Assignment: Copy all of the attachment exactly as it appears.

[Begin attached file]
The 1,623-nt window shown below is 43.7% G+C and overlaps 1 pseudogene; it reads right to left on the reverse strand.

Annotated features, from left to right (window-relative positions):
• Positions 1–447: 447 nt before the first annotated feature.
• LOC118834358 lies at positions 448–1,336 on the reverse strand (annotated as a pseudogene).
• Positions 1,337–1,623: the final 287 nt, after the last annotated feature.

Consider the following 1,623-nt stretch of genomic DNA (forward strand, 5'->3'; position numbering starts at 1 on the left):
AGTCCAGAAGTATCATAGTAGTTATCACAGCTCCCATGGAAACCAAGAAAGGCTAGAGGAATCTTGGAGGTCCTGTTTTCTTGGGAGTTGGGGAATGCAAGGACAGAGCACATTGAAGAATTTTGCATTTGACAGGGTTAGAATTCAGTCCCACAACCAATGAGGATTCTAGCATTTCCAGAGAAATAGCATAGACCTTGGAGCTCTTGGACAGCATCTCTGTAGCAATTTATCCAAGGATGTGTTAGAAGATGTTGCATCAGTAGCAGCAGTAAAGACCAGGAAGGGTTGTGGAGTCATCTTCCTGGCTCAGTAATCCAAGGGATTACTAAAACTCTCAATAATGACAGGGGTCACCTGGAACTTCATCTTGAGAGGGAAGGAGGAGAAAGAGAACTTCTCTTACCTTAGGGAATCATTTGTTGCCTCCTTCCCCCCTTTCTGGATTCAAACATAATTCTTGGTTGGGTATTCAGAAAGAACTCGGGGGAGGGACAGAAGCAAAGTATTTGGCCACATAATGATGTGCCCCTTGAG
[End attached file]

The 1,623-nt window shown below is 43.7% G+C and overlaps 1 pseudogene; it reads right to left on the reverse strand.

Annotated features, from left to right (window-relative positions):
• Positions 1–447: 447 nt before the first annotated feature.
• LOC118834358 lies at positions 448–1,336 on the reverse strand (annotated as a pseudogene).
• Positions 1,337–1,623: the final 287 nt, after the last annotated feature.

Consider the following 1,623-nt stretch of genomic DNA (forward strand, 5'->3'; position numbering starts at 1 on the left):
AGTCCAGAAGTATCATAGTAGTTATCACAGCTCCCATGGAAACCAAGAAAGGCTAGAGGAATCTTGGAGGTCCTGTTTTCTTGGGAGTTGGGGAATGCAAGGACAGAGCACATTGAAGAATTTTGCATTTGACAGGGTTAGAATTCAGTCCCACAACCAATGAGGATTCTAGCATTTCCAGAGAAATAGCATAGACCTTGGAGCTCTTGGACAGCATCTCTGTAGCAATTTATCCAAGGATGTGTTAGAAGATGTTGCATCAGTAGCAGCAGTAAAGACCAGGAAGGGTTGTGGAGTCATCTTCCTGGCTCAGTAATCCAAGGGATTACTAAAACTCTCAATAATGACAGGGGTCACCTGGAACTTCATCTTGAGAGGGAAGGAGGAGAAAGAGAACTTCTCTTACCTTAGGGAATCATTTGTTGCCTCCTTCCCCCCTTTCTGGATTCAAACATAATTCTTGGTTGGGTATTCAGAAAGAACTCGGGGGAGGGACAGAAGCAAAGTATTTGGCCACATAATGATGTGCCCCTTGAG